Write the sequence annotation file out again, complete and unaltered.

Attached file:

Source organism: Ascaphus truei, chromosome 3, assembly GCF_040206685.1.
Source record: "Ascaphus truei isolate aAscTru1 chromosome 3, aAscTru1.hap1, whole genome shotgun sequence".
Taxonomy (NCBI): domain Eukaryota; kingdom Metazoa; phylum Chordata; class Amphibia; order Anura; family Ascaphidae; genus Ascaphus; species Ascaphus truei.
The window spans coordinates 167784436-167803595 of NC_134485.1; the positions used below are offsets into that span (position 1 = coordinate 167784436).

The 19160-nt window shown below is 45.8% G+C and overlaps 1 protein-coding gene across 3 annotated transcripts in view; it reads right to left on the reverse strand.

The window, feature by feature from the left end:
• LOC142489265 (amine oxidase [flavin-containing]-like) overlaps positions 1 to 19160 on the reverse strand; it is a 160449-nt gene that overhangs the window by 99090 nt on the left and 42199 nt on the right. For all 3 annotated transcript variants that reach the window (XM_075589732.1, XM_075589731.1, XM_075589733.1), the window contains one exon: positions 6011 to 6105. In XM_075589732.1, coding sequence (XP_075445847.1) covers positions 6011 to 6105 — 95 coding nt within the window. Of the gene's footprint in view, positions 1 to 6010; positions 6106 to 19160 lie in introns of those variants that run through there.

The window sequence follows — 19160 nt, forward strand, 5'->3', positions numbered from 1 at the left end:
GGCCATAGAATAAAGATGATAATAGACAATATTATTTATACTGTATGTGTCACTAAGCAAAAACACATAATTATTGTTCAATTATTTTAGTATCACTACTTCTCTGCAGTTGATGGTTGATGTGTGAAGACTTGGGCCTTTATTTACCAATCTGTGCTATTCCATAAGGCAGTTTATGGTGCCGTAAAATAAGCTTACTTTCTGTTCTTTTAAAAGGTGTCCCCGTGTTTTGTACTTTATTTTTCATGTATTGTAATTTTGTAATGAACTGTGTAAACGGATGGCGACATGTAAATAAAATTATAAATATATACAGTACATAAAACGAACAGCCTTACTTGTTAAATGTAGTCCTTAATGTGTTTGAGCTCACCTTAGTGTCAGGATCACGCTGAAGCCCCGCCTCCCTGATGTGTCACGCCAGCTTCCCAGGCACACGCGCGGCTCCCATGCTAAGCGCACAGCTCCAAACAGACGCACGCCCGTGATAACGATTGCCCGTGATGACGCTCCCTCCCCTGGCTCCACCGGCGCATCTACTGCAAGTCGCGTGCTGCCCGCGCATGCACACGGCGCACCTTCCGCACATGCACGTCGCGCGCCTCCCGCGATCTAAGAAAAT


Source organism: Ascaphus truei, chromosome 3, assembly GCF_040206685.1.
Source record: "Ascaphus truei isolate aAscTru1 chromosome 3, aAscTru1.hap1, whole genome shotgun sequence".
Taxonomy (NCBI): domain Eukaryota; kingdom Metazoa; phylum Chordata; class Amphibia; order Anura; family Ascaphidae; genus Ascaphus; species Ascaphus truei.
The window spans coordinates 167784436-167803595 of NC_134485.1; the positions used below are offsets into that span (position 1 = coordinate 167784436).

The 19160-nt window shown below is 45.8% G+C and overlaps 1 protein-coding gene across 3 annotated transcripts in view; it reads right to left on the reverse strand.

The window, feature by feature from the left end:
• LOC142489265 (amine oxidase [flavin-containing]-like) overlaps positions 1 to 19160 on the reverse strand; it is a 160449-nt gene that overhangs the window by 99090 nt on the left and 42199 nt on the right. For all 3 annotated transcript variants that reach the window (XM_075589732.1, XM_075589731.1, XM_075589733.1), the window contains one exon: positions 6011 to 6105. In XM_075589732.1, coding sequence (XP_075445847.1) covers positions 6011 to 6105 — 95 coding nt within the window. Of the gene's footprint in view, positions 1 to 6010; positions 6106 to 19160 lie in introns of those variants that run through there.

The window sequence follows — 19160 nt, forward strand, 5'->3', positions numbered from 1 at the left end:
GGCCATAGAATAAAGATGATAATAGACAATATTATTTATACTGTATGTGTCACTAAGCAAAAACACATAATTATTGTTCAATTATTTTAGTATCACTACTTCTCTGCAGTTGATGGTTGATGTGTGAAGACTTGGGCCTTTATTTACCAATCTGTGCTATTCCATAAGGCAGTTTATGGTGCCGTAAAATAAGCTTACTTTCTGTTCTTTTAAAAGGTGTCCCCGTGTTTTGTACTTTATTTTTCATGTATTGTAATTTTGTAATGAACTGTGTAAACGGATGGCGACATGTAAATAAAATTATAAATATATACAGTACATAAAACGAACAGCCTTACTTGTTAAATGTAGTCCTTAATGTGTTTGAGCTCACCTTAGTGTCAGGATCACGCTGAAGCCCCGCCTCCCTGATGTGTCACGCCAGCTTCCCAGGCACACGCGCGGCTCCCATGCTAAGCGCACAGCTCCAAACAGACGCACGCCCGTGATAACGATTGCCCGTGATGACGCTCCCTCCCCTGGCTCCACCGGCGCATCTACTGCAAGTCGCGTGCTGCCCGCGCATGCACACGGCGCACCTTCCGCACATGCACGTCGCGCGCCTCCCGCGATCTAAGAAAAT